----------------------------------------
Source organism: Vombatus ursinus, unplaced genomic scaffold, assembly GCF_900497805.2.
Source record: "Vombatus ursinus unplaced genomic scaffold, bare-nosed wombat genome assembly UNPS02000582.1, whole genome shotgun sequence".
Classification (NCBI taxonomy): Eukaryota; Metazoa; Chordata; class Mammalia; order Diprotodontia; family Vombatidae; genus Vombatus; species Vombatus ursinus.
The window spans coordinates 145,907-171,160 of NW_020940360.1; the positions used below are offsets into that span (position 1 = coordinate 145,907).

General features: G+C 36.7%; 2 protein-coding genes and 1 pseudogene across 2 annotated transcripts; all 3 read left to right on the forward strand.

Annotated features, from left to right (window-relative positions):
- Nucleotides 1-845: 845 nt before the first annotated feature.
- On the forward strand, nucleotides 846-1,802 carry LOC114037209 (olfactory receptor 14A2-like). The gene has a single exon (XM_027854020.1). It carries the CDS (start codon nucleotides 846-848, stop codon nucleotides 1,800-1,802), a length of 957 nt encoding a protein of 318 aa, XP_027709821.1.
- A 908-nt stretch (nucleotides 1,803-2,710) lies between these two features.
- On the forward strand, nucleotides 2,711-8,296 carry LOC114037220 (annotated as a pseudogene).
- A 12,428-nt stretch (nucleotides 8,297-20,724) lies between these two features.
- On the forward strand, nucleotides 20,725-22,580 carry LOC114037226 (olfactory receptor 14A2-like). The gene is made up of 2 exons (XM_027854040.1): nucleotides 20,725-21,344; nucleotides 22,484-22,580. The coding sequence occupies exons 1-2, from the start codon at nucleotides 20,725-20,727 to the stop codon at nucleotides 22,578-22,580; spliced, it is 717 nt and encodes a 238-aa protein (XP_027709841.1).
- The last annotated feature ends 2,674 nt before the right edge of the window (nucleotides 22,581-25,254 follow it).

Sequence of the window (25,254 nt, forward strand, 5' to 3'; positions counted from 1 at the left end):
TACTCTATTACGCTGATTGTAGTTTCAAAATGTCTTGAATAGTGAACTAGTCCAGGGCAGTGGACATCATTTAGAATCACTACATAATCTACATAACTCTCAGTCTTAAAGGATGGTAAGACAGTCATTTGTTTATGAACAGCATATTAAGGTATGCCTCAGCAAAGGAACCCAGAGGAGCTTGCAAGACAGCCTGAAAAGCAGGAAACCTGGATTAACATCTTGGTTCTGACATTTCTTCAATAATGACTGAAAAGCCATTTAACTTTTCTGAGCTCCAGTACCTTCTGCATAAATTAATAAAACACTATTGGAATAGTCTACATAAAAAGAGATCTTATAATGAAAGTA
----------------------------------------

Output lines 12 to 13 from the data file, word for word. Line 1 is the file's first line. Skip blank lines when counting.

- On the forward strand, nucleotides 20,725-22,580 carry LOC114037226 (olfactory receptor 14A2-like). The gene is made up of 2 exons (XM_027854040.1): nucleotides 20,725-21,344; nucleotides 22,484-22,580. The coding sequence occupies exons 1-2, from the start codon at nucleotides 20,725-20,727 to the stop codon at nucleotides 22,578-22,580; spliced, it is 717 nt and encodes a 238-aa protein (XP_027709841.1).
- The last annotated feature ends 2,674 nt before the right edge of the window (nucleotides 22,581-25,254 follow it).